Local lawmakers may be done haggling over the state budget process for yet another year, but are still fighting over the return of the state police aviation unit to the Williamsport Regional Airport.
The $27.7 billion budget passed by both Houses this week restores some $600 million in funding from the plan proposed by Gov. Tom Corbett.
But it apparently fails to include any provision in the fiscal code for bringing back the aviation center for helping with law enforcement.
"We haven't exactly seen the fiscal code yet," said state Rep. Garth Everett, R-Muncy. "However, it is my understanding that it has been taken out of the fiscal code."
The fiscal code is considered separately from the budget and was expected to be voted on this weekend.
Everett and state Rep. Rick Mirabito, D-Williamsport, said earlier this week that they were optimistic the governor would include in the fiscal code the aviation unit, which for a number of years housed a police helicopter and a fixed-wing airplane.
Mirabito first told the Sun-Gazette late Thursday night that the governor had reneged on a verbal agreement to return the aviation center to the airport.
"It's a disappointment," said state Sen. E. Eugene Yaw, R-Loyalsock Township, who along with the two House members fought for the aviation unit. "It's one of those things. We did not have support across the board."
Yaw said the fight will not end, however.
"So, we fought the good fight," added Everett. "I don't consider it the final chapter. There will be other opportunities."
Everett, who voted in favor of the budget, said he felt there was a lot to like about it.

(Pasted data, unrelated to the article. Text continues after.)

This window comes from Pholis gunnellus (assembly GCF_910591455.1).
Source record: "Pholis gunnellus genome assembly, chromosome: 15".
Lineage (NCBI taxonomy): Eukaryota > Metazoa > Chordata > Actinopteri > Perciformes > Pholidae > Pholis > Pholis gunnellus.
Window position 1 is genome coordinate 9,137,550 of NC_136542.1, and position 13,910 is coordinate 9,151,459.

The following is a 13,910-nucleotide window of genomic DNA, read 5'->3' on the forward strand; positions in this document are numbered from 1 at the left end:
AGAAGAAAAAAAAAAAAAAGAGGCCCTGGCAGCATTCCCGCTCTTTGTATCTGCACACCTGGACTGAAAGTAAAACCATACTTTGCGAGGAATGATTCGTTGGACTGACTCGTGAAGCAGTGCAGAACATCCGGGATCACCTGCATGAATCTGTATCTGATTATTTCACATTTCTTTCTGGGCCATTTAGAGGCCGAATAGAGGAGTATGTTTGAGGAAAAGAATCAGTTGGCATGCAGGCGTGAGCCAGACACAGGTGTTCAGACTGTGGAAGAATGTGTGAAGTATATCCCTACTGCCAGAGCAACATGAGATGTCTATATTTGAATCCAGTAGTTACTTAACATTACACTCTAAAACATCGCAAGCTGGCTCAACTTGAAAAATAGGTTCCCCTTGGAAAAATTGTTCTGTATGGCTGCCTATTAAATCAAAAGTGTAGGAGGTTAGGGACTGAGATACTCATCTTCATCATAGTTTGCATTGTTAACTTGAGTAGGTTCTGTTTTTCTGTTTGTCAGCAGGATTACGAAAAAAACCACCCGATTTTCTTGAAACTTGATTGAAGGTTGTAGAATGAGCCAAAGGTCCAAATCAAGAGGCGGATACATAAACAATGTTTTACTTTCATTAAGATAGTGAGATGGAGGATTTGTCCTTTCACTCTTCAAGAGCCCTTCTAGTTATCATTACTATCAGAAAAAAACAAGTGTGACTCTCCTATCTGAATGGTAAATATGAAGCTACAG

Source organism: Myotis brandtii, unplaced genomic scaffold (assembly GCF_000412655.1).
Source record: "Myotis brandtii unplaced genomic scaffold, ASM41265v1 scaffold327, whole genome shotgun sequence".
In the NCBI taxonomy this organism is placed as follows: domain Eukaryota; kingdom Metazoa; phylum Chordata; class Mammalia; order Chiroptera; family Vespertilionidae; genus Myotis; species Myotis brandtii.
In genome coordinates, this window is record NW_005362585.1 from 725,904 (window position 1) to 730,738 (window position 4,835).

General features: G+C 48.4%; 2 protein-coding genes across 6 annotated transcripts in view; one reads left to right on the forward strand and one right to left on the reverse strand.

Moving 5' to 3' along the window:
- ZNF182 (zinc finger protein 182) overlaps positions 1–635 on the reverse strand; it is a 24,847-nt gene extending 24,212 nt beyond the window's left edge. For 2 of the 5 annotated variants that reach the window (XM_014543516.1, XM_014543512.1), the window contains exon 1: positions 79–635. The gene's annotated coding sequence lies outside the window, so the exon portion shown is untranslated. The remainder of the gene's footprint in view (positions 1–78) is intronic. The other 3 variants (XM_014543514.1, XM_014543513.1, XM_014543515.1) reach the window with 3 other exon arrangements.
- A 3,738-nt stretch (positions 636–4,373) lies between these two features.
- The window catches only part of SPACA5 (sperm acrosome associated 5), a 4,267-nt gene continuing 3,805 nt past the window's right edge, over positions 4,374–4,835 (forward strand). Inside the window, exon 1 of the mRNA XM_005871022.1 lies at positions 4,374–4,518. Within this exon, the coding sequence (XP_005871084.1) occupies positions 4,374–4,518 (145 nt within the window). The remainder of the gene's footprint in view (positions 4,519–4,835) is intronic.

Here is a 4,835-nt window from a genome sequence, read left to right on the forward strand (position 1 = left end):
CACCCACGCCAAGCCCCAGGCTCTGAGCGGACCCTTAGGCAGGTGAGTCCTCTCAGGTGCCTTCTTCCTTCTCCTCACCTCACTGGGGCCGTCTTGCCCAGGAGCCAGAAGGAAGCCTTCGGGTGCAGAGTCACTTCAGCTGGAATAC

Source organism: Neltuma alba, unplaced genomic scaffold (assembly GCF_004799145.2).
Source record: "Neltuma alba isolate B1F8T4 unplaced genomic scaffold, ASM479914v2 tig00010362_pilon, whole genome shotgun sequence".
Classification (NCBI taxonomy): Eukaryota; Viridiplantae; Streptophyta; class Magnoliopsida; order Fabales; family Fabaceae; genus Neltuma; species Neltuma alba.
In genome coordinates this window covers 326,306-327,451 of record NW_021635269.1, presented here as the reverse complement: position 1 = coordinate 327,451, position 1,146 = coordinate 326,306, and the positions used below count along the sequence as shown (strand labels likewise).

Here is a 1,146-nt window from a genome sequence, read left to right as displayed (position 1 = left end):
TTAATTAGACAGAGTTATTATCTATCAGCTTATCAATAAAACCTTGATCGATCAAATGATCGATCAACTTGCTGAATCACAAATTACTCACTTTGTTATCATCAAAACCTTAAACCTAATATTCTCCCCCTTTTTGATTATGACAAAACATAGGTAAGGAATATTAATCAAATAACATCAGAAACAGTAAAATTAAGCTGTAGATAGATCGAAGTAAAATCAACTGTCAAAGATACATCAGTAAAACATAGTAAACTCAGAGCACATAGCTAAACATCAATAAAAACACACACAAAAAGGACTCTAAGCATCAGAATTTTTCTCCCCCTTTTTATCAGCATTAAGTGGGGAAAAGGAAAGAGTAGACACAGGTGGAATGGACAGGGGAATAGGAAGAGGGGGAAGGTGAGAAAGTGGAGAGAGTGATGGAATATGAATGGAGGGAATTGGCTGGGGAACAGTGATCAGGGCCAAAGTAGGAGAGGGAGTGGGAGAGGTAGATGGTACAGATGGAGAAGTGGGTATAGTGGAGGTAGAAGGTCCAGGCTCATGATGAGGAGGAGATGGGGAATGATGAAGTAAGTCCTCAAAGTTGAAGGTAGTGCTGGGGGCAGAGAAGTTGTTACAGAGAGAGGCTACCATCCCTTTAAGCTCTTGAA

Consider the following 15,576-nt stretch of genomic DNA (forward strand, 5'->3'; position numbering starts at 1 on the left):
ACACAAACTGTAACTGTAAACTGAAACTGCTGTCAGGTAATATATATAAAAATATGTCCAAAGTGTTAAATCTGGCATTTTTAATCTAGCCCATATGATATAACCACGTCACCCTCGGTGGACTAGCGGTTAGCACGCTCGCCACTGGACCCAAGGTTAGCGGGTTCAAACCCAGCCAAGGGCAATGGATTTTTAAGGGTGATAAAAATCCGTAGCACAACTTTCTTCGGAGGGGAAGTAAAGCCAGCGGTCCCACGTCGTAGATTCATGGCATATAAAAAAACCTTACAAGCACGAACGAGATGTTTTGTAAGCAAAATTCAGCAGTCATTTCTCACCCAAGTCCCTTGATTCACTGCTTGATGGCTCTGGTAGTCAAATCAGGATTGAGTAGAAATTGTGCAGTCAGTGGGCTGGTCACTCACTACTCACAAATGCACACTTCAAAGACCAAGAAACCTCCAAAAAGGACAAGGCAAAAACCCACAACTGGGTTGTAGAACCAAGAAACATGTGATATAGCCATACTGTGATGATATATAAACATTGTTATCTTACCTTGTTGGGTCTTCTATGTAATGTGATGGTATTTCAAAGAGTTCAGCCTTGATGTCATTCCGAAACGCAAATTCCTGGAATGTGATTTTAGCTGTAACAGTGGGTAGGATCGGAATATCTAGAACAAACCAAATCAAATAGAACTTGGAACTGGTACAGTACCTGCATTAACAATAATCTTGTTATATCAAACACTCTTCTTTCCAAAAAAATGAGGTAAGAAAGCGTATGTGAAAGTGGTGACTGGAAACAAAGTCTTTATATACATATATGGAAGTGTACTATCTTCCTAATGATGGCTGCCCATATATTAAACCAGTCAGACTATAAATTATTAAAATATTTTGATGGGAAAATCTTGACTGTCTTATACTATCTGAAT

He noted that the spending plan restores $84 million to the governor's proposed 20 percent cut to human services funding.
In addition, the budget avoids the elimination of a $100 million block grant for schools and a 20- to 30-percent cut to funding for public universities.
But Mirabito saw it differently.
He noted that there will still be a 10-percent cut to human services.
"That to me is not a victory," he said.
Mirabito said he voted against the budget for a number of reasons, including its failure to include funding for the state's much needed infrastructure improvements.
"We have a lot of infrastructure that needs to be taken care of, especially if we want to attract business to Pennsylvania," he said.
Yaw, who voted in favor of the budget, said it appears overall to be a pretty good one.
"We have had some complaints about it, but they have been pretty few," he said. "There's an increase in spending from last year, which is a reflection of some improvement in the economy. There is no tax increase."
Yaw said education funding remains the same.
He noted the "so-called big cuts" in education funding of last year were the result of losing federal stimulus money.
"There's not a lot of extra money around," he said. "We are going back to what's necessary."
Added Everett: "I don't think it was ever the state's responsibility to backfill that money."
Once again, Mirabito lamented how rural areas, such as Lycoming County, were particularly hurt by spending cuts.
The budget does include a provision for extra funding for distressed school districts, but many schools will be forced to raise extra revenues through local property taxes, while still cutting personnel or educational services.
"I think when you put it all together, it's a fiscally responsible budget," Everett said. "This budget is no tax increase, no borrowing."
State Rep. Matt Baker, R-Wellsboro also voted for the budget.
"This budget spends responsibly and is focused on creating jobs," he said. "For the second year in a row the state budget does not raise taxes on Pennsylvania businesses and working families. The budget will help create jobs and an economic environment where businesses will grow and employ more Pennsylvanians. It also maintains the phase out of the Capitol Stock and Franchise Tax, a job killing tax that hurts businesses. This budget, while austere, is sensible and balanced and fiscally sustainable."
He said he was pleased that state universities will receive the same level of funding, allowing them to continue to offer a quality education for a reasonable cost. In addition, school districts will receive more money through the continuation of the block grant program, which offers schools with flexible funding for programs such as all-day kindergarten.
Hospitals, trauma and burn centers, neonatal hospitals, and nursing homes will receive the same funding levels, he noted.